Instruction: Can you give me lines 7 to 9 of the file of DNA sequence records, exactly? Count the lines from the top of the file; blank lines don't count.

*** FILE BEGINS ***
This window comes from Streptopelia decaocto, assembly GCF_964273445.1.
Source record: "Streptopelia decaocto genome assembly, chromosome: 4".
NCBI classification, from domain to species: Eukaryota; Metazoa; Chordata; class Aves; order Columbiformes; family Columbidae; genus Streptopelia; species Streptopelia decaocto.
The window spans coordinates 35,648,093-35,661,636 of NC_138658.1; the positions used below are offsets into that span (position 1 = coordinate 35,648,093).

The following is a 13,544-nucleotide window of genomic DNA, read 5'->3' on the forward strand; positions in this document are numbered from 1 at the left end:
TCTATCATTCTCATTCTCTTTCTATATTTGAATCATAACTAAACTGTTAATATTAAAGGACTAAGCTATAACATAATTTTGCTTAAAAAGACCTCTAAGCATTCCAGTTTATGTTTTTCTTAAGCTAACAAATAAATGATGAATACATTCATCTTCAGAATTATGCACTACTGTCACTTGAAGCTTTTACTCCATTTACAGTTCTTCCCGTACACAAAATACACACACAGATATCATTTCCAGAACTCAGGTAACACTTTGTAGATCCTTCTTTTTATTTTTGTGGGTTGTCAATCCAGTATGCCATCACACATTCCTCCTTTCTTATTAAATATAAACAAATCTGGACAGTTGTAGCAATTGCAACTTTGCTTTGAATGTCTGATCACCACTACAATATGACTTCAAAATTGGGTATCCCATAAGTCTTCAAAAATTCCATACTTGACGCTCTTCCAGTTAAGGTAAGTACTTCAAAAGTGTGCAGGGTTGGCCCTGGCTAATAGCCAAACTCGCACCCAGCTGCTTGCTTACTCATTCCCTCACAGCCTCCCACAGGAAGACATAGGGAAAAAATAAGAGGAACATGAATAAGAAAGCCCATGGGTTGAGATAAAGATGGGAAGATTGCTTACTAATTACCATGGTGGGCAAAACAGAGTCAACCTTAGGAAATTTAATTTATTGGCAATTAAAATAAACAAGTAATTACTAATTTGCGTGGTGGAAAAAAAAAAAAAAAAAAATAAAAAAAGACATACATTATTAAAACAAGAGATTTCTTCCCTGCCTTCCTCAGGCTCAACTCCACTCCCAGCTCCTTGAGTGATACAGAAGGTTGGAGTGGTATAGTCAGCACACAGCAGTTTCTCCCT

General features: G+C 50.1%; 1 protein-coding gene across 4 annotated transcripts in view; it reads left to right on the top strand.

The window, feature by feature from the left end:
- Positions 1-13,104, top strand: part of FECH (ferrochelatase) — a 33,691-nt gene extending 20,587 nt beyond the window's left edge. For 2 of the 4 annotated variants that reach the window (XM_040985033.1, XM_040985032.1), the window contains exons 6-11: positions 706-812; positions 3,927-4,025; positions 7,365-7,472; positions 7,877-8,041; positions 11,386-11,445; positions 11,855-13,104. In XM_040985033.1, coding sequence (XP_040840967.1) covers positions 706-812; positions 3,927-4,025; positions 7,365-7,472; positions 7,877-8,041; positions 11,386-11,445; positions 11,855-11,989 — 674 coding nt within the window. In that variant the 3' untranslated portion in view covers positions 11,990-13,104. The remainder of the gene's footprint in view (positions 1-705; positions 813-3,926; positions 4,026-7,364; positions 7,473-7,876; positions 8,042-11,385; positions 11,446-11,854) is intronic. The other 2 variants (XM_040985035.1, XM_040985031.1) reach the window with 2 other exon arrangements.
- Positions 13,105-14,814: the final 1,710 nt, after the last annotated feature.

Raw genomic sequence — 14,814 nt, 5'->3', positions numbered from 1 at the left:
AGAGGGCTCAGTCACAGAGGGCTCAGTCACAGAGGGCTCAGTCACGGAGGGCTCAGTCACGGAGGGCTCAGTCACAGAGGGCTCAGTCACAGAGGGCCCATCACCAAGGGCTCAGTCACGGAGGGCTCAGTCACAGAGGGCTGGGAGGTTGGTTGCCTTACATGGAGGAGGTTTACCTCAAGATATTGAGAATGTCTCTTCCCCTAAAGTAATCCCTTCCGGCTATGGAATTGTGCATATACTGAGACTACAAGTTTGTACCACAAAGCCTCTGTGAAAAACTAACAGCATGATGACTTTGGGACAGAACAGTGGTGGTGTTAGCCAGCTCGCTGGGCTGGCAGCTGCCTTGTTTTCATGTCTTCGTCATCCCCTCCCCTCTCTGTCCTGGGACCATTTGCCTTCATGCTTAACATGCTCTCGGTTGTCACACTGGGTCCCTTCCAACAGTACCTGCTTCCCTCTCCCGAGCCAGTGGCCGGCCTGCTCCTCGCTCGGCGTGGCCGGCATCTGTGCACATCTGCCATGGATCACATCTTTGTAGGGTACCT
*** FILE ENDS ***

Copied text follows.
General features: G+C 50.1%; 1 protein-coding gene across 4 annotated transcripts in view; it reads left to right on the top strand.

The window, feature by feature from the left end:
- Positions 1-13,104, top strand: part of FECH (ferrochelatase) — a 33,691-nt gene extending 20,587 nt beyond the window's left edge. For 2 of the 4 annotated variants that reach the window (XM_040985033.1, XM_040985032.1), the window contains exons 6-11: positions 706-812; positions 3,927-4,025; positions 7,365-7,472; positions 7,877-8,041; positions 11,386-11,445; positions 11,855-13,104. In XM_040985033.1, coding sequence (XP_040840967.1) covers positions 706-812; positions 3,927-4,025; positions 7,365-7,472; positions 7,877-8,041; positions 11,386-11,445; positions 11,855-11,989 — 674 coding nt within the window. In that variant the 3' untranslated portion in view covers positions 11,990-13,104. The remainder of the gene's footprint in view (positions 1-705; positions 813-3,926; positions 4,026-7,364; positions 7,473-7,876; positions 8,042-11,385; positions 11,446-11,854) is intronic. The other 2 variants (XM_040985035.1, XM_040985031.1) reach the window with 2 other exon arrangements.